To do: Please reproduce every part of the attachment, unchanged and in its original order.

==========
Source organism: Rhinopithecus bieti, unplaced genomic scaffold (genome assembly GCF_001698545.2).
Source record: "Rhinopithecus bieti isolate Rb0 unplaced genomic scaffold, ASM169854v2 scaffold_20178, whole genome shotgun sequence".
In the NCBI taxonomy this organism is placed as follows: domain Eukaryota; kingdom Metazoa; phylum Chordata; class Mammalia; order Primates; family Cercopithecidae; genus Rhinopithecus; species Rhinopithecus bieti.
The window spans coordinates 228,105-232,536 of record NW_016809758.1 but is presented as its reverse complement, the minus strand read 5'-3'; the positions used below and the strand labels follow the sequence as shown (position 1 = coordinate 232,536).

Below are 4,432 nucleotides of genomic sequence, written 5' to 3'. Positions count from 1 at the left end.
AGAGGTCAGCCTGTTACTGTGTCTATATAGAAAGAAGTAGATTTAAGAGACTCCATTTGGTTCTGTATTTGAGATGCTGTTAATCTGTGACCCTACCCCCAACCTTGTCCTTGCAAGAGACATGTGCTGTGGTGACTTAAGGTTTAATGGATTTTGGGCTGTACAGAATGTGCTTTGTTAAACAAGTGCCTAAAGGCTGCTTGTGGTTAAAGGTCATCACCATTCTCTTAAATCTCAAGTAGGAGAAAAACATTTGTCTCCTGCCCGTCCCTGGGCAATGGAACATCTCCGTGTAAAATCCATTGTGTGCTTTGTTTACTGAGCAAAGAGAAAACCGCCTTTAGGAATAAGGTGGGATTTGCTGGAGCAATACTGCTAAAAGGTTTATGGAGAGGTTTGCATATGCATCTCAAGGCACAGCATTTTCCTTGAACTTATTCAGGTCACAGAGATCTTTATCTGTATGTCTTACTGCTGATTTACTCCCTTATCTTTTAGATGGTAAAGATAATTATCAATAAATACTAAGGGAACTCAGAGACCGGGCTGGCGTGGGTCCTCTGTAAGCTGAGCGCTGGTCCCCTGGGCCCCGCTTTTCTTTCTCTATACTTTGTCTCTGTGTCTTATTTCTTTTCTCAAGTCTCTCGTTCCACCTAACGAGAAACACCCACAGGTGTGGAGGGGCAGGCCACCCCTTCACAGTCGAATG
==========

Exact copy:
Source organism: Rhinopithecus bieti, unplaced genomic scaffold (genome assembly GCF_001698545.2).
Source record: "Rhinopithecus bieti isolate Rb0 unplaced genomic scaffold, ASM169854v2 scaffold_20178, whole genome shotgun sequence".
In the NCBI taxonomy this organism is placed as follows: domain Eukaryota; kingdom Metazoa; phylum Chordata; class Mammalia; order Primates; family Cercopithecidae; genus Rhinopithecus; species Rhinopithecus bieti.
The window spans coordinates 228,105-232,536 of record NW_016809758.1 but is presented as its reverse complement, the minus strand read 5'-3'; the positions used below and the strand labels follow the sequence as shown (position 1 = coordinate 232,536).

Below are 4,432 nucleotides of genomic sequence, written 5' to 3'. Positions count from 1 at the left end.
AGAGGTCAGCCTGTTACTGTGTCTATATAGAAAGAAGTAGATTTAAGAGACTCCATTTGGTTCTGTATTTGAGATGCTGTTAATCTGTGACCCTACCCCCAACCTTGTCCTTGCAAGAGACATGTGCTGTGGTGACTTAAGGTTTAATGGATTTTGGGCTGTACAGAATGTGCTTTGTTAAACAAGTGCCTAAAGGCTGCTTGTGGTTAAAGGTCATCACCATTCTCTTAAATCTCAAGTAGGAGAAAAACATTTGTCTCCTGCCCGTCCCTGGGCAATGGAACATCTCCGTGTAAAATCCATTGTGTGCTTTGTTTACTGAGCAAAGAGAAAACCGCCTTTAGGAATAAGGTGGGATTTGCTGGAGCAATACTGCTAAAAGGTTTATGGAGAGGTTTGCATATGCATCTCAAGGCACAGCATTTTCCTTGAACTTATTCAGGTCACAGAGATCTTTATCTGTATGTCTTACTGCTGATTTACTCCCTTATCTTTTAGATGGTAAAGATAATTATCAATAAATACTAAGGGAACTCAGAGACCGGGCTGGCGTGGGTCCTCTGTAAGCTGAGCGCTGGTCCCCTGGGCCCCGCTTTTCTTTCTCTATACTTTGTCTCTGTGTCTTATTTCTTTTCTCAAGTCTCTCGTTCCACCTAACGAGAAACACCCACAGGTGTGGAGGGGCAGGCCACCCCTTCACAGTCGAATG